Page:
Hope Rising Community Church was facing a problem when their congregation outgrew its facilities. It was a good problem to have, until the city ordered them to cease and desist all of their worship services. Learn more at FirstLiberty.org/Briefing.
Hope Rising Community Church faced a problem they really liked having: they were outgrowing their facilities.
For a while, the room at the Penn Hebron Garden Club in Penn Hills, Pennsylvania worked all right, but it soon became clear that the growing attendance required a move. So, they signed a three-year lease on a local warehouse building, spent thousands of dollars in renovations, and made preparations to move in for their weekly worship service.
But, soon after moving in, the church received orders from the city to cease and desist all their worship services and large group assemblies. Evidently, the use of the warehouse violated the city’s zoning laws, even though parks, playgrounds, and educational institutions were welcomed.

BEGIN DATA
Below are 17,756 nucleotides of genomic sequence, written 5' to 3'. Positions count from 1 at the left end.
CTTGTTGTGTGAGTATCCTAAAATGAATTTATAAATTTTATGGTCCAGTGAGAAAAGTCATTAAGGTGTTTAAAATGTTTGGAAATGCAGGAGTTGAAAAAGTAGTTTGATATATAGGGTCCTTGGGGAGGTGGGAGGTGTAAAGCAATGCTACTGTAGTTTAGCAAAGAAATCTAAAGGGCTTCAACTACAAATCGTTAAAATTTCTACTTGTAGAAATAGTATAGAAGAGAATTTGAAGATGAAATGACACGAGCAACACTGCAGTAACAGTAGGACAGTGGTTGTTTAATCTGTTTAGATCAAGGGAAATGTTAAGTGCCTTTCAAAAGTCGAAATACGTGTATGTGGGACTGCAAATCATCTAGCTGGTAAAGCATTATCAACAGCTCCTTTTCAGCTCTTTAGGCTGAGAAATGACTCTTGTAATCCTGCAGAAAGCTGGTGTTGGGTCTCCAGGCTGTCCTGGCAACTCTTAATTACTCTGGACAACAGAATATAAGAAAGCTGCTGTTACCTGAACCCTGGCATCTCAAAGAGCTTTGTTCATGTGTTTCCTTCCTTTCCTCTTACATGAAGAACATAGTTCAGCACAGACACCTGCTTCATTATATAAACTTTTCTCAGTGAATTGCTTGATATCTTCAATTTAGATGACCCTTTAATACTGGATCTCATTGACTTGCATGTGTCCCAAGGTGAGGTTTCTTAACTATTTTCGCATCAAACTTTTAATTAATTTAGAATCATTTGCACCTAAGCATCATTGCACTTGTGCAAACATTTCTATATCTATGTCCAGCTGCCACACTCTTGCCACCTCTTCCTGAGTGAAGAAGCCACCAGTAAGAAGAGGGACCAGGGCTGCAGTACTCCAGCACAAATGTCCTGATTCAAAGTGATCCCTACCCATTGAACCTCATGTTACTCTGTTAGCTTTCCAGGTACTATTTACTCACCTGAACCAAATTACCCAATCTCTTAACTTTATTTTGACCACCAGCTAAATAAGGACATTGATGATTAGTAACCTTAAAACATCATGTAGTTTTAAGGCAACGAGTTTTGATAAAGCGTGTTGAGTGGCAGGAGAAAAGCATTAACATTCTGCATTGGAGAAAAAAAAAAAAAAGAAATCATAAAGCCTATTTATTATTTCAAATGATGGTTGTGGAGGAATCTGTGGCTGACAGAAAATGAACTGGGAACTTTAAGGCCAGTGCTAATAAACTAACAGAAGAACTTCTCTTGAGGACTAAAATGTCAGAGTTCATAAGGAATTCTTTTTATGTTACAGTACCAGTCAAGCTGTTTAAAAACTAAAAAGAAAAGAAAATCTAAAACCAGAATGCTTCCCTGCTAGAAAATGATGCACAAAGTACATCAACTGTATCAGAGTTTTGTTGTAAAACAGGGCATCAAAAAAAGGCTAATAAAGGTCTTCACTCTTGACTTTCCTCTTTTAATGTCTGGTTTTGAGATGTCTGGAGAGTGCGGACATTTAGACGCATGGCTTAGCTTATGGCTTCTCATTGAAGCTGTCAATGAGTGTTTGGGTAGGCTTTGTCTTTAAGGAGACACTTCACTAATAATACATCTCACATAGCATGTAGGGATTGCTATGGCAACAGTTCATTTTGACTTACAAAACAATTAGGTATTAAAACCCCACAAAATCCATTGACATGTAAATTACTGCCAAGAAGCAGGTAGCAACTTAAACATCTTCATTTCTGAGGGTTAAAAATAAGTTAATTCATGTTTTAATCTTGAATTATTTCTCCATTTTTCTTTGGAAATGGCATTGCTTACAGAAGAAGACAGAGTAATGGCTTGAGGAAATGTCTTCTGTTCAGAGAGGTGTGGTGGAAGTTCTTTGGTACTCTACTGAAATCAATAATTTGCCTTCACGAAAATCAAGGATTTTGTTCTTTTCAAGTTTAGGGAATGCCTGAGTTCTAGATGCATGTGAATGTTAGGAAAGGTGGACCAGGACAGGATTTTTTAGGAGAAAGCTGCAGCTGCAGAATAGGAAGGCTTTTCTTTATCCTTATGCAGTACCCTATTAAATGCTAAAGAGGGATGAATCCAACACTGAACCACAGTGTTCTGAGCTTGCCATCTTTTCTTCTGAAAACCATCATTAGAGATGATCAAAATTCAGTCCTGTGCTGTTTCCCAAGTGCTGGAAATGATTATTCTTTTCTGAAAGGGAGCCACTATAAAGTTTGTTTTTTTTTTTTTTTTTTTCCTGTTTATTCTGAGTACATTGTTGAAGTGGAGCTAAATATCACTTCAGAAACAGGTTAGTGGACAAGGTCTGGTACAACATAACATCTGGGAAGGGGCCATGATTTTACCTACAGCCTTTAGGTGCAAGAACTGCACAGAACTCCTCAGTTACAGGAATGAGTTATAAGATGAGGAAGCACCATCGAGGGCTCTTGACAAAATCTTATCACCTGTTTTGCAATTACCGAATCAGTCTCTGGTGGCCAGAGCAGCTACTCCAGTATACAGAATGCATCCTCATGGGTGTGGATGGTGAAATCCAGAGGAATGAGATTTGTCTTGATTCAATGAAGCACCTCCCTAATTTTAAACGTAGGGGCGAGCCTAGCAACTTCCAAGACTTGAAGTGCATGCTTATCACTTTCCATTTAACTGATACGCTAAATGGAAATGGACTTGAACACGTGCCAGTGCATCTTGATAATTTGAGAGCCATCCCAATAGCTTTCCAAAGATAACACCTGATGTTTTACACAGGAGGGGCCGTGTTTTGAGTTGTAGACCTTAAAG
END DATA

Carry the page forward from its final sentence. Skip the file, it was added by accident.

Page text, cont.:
When Hope Rising sued the City of Penn Hills under the Religious Land Use and Institutionalized Persons Act, RLUIPA for short, a federal magistrate judge concluded the city violated federal law. Penn Hills was not treating Hope Rising on equal terms as parks, playgrounds, and educational institutions and certainly failed to show “how a religious institution would cause greater harm” in that zone than a park, playground, or educational institution.
City zoning laws are often applied in ways that are unfair to houses of worship. Federal laws like RLUIPA ensure zoning laws don’t discriminate.
To learn how First Liberty is protecting religious liberty for all Americans, visit FirstLiberty.org.